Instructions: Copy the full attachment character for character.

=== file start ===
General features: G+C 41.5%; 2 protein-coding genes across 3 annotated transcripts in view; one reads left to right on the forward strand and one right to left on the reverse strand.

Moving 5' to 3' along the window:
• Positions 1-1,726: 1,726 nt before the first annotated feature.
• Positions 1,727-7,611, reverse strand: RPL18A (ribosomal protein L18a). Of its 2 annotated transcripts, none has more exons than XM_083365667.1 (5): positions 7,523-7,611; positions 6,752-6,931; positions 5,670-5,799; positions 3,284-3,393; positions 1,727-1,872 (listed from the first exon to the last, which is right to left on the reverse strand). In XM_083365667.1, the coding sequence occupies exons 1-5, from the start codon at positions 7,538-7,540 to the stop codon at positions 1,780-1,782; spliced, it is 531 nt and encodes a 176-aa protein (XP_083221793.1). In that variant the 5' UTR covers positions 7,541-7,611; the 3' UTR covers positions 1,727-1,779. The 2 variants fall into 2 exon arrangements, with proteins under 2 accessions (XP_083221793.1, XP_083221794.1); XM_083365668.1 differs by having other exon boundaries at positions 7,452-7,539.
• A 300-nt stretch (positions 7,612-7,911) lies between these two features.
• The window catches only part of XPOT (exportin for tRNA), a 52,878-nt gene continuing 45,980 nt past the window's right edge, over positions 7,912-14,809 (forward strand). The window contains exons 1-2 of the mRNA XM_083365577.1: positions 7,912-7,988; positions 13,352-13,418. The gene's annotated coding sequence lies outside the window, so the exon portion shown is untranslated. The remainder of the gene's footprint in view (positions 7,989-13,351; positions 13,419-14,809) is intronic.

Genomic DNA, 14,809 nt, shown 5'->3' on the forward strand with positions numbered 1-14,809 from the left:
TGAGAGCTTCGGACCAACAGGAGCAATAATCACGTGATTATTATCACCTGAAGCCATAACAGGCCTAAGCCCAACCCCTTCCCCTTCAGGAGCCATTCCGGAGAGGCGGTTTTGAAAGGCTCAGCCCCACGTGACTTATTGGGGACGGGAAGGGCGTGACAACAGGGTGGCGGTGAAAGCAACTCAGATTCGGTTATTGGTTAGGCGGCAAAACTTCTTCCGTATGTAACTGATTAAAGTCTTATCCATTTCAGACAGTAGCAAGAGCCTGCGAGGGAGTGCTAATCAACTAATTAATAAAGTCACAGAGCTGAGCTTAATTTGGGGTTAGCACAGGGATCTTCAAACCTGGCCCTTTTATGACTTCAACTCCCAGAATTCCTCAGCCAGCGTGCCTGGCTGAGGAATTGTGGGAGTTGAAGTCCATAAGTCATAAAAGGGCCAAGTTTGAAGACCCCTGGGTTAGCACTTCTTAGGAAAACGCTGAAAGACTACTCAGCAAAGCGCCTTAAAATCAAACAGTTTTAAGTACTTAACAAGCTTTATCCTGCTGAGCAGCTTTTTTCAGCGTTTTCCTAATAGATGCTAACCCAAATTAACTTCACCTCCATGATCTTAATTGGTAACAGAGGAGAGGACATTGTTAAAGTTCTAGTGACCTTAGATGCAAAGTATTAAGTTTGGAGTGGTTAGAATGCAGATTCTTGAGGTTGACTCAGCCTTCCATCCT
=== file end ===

General features: G+C 41.5%; 2 protein-coding genes across 3 annotated transcripts in view; one reads left to right on the forward strand and one right to left on the reverse strand.

Moving 5' to 3' along the window:
• Positions 1-1,726: 1,726 nt before the first annotated feature.
• Positions 1,727-7,611, reverse strand: RPL18A (ribosomal protein L18a). Of its 2 annotated transcripts, none has more exons than XM_083365667.1 (5): positions 7,523-7,611; positions 6,752-6,931; positions 5,670-5,799; positions 3,284-3,393; positions 1,727-1,872 (listed from the first exon to the last, which is right to left on the reverse strand). In XM_083365667.1, the coding sequence occupies exons 1-5, from the start codon at positions 7,538-7,540 to the stop codon at positions 1,780-1,782; spliced, it is 531 nt and encodes a 176-aa protein (XP_083221793.1). In that variant the 5' UTR covers positions 7,541-7,611; the 3' UTR covers positions 1,727-1,779. The 2 variants fall into 2 exon arrangements, with proteins under 2 accessions (XP_083221793.1, XP_083221794.1); XM_083365668.1 differs by having other exon boundaries at positions 7,452-7,539.
• A 300-nt stretch (positions 7,612-7,911) lies between these two features.
• The window catches only part of XPOT (exportin for tRNA), a 52,878-nt gene continuing 45,980 nt past the window's right edge, over positions 7,912-14,809 (forward strand). The window contains exons 1-2 of the mRNA XM_083365577.1: positions 7,912-7,988; positions 13,352-13,418. The gene's annotated coding sequence lies outside the window, so the exon portion shown is untranslated. The remainder of the gene's footprint in view (positions 7,989-13,351; positions 13,419-14,809) is intronic.

Genomic DNA, 14,809 nt, shown 5'->3' on the forward strand with positions numbered 1-14,809 from the left:
TGAGAGCTTCGGACCAACAGGAGCAATAATCACGTGATTATTATCACCTGAAGCCATAACAGGCCTAAGCCCAACCCCTTCCCCTTCAGGAGCCATTCCGGAGAGGCGGTTTTGAAAGGCTCAGCCCCACGTGACTTATTGGGGACGGGAAGGGCGTGACAACAGGGTGGCGGTGAAAGCAACTCAGATTCGGTTATTGGTTAGGCGGCAAAACTTCTTCCGTATGTAACTGATTAAAGTCTTATCCATTTCAGACAGTAGCAAGAGCCTGCGAGGGAGTGCTAATCAACTAATTAATAAAGTCACAGAGCTGAGCTTAATTTGGGGTTAGCACAGGGATCTTCAAACCTGGCCCTTTTATGACTTCAACTCCCAGAATTCCTCAGCCAGCGTGCCTGGCTGAGGAATTGTGGGAGTTGAAGTCCATAAGTCATAAAAGGGCCAAGTTTGAAGACCCCTGGGTTAGCACTTCTTAGGAAAACGCTGAAAGACTACTCAGCAAAGCGCCTTAAAATCAAACAGTTTTAAGTACTTAACAAGCTTTATCCTGCTGAGCAGCTTTTTTCAGCGTTTTCCTAATAGATGCTAACCCAAATTAACTTCACCTCCATGATCTTAATTGGTAACAGAGGAGAGGACATTGTTAAAGTTCTAGTGACCTTAGATGCAAAGTATTAAGTTTGGAGTGGTTAGAATGCAGATTCTTGAGGTTGACTCAGCCTTCCATCCT